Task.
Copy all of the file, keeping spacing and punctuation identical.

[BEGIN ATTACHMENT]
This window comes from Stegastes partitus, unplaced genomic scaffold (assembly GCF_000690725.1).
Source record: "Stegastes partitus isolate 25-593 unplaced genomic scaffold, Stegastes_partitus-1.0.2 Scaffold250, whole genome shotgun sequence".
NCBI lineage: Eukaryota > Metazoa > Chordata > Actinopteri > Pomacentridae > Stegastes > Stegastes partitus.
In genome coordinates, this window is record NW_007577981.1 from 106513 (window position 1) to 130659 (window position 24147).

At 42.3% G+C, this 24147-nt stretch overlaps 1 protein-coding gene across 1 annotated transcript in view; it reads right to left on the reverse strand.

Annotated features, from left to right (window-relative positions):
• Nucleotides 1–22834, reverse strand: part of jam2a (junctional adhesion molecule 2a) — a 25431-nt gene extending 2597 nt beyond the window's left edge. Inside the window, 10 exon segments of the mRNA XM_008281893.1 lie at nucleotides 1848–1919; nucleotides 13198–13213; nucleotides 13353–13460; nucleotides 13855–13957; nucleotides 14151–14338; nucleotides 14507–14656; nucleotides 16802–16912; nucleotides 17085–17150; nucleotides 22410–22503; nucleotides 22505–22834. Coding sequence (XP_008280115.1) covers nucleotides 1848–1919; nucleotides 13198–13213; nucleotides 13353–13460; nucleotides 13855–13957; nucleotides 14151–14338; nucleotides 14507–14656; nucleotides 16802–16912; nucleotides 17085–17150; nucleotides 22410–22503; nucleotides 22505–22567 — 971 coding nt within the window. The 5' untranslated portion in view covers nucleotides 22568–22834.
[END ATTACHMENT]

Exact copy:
This window comes from Stegastes partitus, unplaced genomic scaffold (assembly GCF_000690725.1).
Source record: "Stegastes partitus isolate 25-593 unplaced genomic scaffold, Stegastes_partitus-1.0.2 Scaffold250, whole genome shotgun sequence".
NCBI lineage: Eukaryota > Metazoa > Chordata > Actinopteri > Pomacentridae > Stegastes > Stegastes partitus.
In genome coordinates, this window is record NW_007577981.1 from 106513 (window position 1) to 130659 (window position 24147).

At 42.3% G+C, this 24147-nt stretch overlaps 1 protein-coding gene across 1 annotated transcript in view; it reads right to left on the reverse strand.

Annotated features, from left to right (window-relative positions):
• Nucleotides 1–22834, reverse strand: part of jam2a (junctional adhesion molecule 2a) — a 25431-nt gene extending 2597 nt beyond the window's left edge. Inside the window, 10 exon segments of the mRNA XM_008281893.1 lie at nucleotides 1848–1919; nucleotides 13198–13213; nucleotides 13353–13460; nucleotides 13855–13957; nucleotides 14151–14338; nucleotides 14507–14656; nucleotides 16802–16912; nucleotides 17085–17150; nucleotides 22410–22503; nucleotides 22505–22834. Coding sequence (XP_008280115.1) covers nucleotides 1848–1919; nucleotides 13198–13213; nucleotides 13353–13460; nucleotides 13855–13957; nucleotides 14151–14338; nucleotides 14507–14656; nucleotides 16802–16912; nucleotides 17085–17150; nucleotides 22410–22503; nucleotides 22505–22567 — 971 coding nt within the window. The 5' untranslated portion in view covers nucleotides 22568–22834.